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Will the crisis push active managers to innovate fee models?

A paradigm shift to sustainable long-term and performance-based fee structures could lie ahead


Elena Johansson

The fee structure of active managers has already been threatened by the rapid growth of cheaper passive investments and a low-interest rate environment.

But the crisis could add pressure on active managers to innovate their fee model, as it is cutting their revenues short.

Moody’s recently downgraded its rating on asset managers from stable to negative, as it expects their profitability and liquidity to suffer from the crisis.

And while active managers could outperform passive managers in the crisis, by proving their ability to manage volatility compared to their counterparts, it is unclear if they will.

Setting the ‘right’ incentives

Peter Kraus, chairman and chief executive of US-headquartered Aperture Investors, argues that the industry is broken and that it needs to be changed.

“We had [a recession in] 2000; we had 2008, in which active management could have outperformed dramatically. It didn’t,” he told Expert Investor.

Kraus believes that a major reason for this underperformance is their reliance on fixed fee models, which he says does not incentivise managers to take risks.

In fact, the opposite is true and they are encouraged to lower risk. Asset managers can earn more revenues by increasing the amount of their assets, he explains.

“[But] the more money the manager manages, the more difficult it is to perform.

“And if you incentivise the manager to own more assets, because it pays them more, then you’re incentivising the asset manager to actually underperform, or have a higher probability of underperforming,” Kraus says.

A performance-linked fee, which Aperture applies, is the solution, he believes. It rewards asset managers for risk taking and outperformance, but equally erodes their revenues if they don’t.

“What most institutional investors and individuals have done is they’ve taken so little risk that they actually can’t perform. If you run concentrated portfolios, you have the opportunity to actually create real returns,” Kraus explains.

He says that Aperture managers were able to control risk in the crisis. Its Aperture Credit Opportunities Fund (dollar denominated, institutional share class) implements a multi-asset, absolute return and long-short credit strategy and was launched in August 2019. It counts 142 holdings and returned minus 2.74% year to date and net of fees, as of end of March.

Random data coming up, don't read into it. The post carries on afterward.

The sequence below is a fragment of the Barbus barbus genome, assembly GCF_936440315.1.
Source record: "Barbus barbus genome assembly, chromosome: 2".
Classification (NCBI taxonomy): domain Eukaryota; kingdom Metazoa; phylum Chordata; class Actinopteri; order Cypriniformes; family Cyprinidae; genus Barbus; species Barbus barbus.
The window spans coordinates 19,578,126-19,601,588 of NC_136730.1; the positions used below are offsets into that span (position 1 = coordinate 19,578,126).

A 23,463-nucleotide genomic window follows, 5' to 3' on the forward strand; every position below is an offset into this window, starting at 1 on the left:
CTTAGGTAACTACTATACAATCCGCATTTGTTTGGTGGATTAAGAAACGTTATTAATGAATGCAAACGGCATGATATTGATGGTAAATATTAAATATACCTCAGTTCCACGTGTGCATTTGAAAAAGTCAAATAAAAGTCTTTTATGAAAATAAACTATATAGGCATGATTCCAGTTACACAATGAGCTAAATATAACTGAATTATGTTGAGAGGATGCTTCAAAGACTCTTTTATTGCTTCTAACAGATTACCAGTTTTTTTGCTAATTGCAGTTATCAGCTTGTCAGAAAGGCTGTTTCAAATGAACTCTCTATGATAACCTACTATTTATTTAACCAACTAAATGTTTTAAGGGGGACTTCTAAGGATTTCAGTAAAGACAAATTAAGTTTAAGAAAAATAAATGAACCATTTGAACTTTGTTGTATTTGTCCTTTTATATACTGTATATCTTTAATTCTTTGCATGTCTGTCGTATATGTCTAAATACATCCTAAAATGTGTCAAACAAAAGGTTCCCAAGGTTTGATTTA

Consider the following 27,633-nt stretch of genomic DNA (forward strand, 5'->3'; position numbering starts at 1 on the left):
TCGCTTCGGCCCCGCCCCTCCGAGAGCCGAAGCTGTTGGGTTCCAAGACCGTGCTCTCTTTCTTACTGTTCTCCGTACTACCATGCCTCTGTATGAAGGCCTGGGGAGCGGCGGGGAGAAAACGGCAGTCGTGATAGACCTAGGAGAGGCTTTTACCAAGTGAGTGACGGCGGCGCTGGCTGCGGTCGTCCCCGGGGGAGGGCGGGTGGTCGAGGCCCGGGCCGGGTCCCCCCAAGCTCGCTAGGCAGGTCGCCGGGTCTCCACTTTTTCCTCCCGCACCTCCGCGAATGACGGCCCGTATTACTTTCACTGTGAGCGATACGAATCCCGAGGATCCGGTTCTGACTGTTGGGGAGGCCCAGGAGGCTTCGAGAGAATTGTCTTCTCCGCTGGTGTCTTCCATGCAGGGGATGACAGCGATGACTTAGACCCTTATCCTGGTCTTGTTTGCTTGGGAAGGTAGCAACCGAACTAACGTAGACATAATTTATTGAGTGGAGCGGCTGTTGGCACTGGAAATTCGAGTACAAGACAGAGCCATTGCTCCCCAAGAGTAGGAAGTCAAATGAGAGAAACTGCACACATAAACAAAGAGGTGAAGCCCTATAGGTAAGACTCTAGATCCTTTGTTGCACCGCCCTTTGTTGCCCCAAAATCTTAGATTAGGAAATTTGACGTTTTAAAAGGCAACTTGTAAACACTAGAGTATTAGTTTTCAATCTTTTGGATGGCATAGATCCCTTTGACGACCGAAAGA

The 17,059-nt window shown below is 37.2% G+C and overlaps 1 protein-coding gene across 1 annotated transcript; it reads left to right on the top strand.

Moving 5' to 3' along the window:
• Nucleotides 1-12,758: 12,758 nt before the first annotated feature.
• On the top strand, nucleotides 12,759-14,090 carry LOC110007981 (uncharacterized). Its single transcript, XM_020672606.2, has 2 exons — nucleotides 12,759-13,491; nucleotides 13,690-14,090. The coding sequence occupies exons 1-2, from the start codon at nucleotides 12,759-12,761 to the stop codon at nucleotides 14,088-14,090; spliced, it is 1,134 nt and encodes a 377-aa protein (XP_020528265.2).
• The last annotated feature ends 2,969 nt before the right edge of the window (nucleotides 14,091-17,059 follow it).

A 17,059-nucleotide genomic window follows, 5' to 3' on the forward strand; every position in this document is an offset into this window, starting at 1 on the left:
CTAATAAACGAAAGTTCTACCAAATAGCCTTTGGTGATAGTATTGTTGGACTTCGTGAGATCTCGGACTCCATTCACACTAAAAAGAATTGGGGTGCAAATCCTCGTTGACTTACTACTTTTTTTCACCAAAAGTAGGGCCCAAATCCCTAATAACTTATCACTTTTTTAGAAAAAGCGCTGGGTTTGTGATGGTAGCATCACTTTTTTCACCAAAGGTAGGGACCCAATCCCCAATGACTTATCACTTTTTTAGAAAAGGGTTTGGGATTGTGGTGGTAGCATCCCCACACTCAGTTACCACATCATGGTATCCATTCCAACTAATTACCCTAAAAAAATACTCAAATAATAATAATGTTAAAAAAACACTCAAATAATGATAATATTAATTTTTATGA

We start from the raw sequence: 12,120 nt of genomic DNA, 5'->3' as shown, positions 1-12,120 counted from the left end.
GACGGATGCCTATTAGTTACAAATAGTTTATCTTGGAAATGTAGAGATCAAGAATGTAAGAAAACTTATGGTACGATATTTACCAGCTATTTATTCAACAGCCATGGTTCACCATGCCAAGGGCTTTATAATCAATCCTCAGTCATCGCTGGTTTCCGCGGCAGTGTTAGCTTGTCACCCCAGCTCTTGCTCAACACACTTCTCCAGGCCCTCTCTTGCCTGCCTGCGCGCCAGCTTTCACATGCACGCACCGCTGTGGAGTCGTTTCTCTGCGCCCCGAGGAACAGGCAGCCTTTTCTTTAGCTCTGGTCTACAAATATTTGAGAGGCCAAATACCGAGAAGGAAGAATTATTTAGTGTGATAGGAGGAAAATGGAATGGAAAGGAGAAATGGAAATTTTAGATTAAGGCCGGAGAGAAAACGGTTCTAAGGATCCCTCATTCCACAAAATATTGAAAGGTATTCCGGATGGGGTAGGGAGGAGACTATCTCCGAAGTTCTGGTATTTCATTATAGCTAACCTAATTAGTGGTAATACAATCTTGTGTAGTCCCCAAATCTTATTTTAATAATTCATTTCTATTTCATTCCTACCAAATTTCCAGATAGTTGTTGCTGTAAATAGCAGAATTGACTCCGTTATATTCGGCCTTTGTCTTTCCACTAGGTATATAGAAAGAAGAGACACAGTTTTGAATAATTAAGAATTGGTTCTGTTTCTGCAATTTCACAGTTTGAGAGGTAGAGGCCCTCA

And only high-quality managers, he adds, will be able to estimate the survival of companies after the lockdowns by analysing the dynamics between their revenues, earnings and balance sheets.

Long-term mandates

The growing sustainability trend could also shape how fee models will evolve.

Lars Dijkstra, chief investment officer of Dutch investor Kempen Capital Management, believes that the crisis will most likely pave the way for sustainable capitalism.

The asset management industry is facing a paradigm shift away from short-term towards long-term environmental, social and governance (ESG) mandates, in his view.

How fees incentivise asset managers is deemed to be central in creating sustainable growth of companies and avert ESG risks, such as climate change and inequality.

Dijkstra explains to Expert Investor: “Traditional active and passive managers are, basically, part of the same problem; [they are] acting in the interests of short-term shareholders.

“You really need much more alignment of interests and incentives between asset managers and companies.”

Short-term incentives reward asset managers and chief executives to support short-term profit of companies and shareholders.

This has been found to lead to companies reducing or foregoing needed investments to grow sustainably in the long-term, as well as a disconnect between investments in the financial system and the real economy.

To promote a long-term focus and increase returns of its active asset managers, Japan’s Government Pension Investment Fund, the world’s largest pension fund, introduced in 2018 multi-year contracts and a new performance-based fee model. It includes a carryover mechanism, under which a portion of the fees are held back to even out the amount paid in the medium and long term.

The agreement of mandates between asset owners and asset managers is one of the most fundamental tools to influence long-term investment behaviour, according to Focusing Capital on the Long Term (FCLT) Global, a not-for-profit organisation dedicated to encouraging long-term behaviours in business and investment decision-making.

Aligning sustainability objectives

Dijkstra says that the future will belong to tailor-made passive (ESG-exclusion driven) and, even more important, to ‘real active’ (ESG-inclusion driven) investors.

He defines ‘real active’ investors as those who manage relatively concentrated portfolios and seek to create long-term value for all stakeholders.

“Mandates which are long term in nature – ie which run at least five to seven years – can of course be offered to clients much cheaper than the current mandates which clients can terminate every day,” he explains.

Stewardship will make a decisive difference between active and passive asset managers.

“Only ‘real active’ investors who know companies and their sectors inside out can be real sparring partners of those companies.

“Passive investors, with all due respect, can’t. They simply lack the knowledge to do so,” Dijkstra says.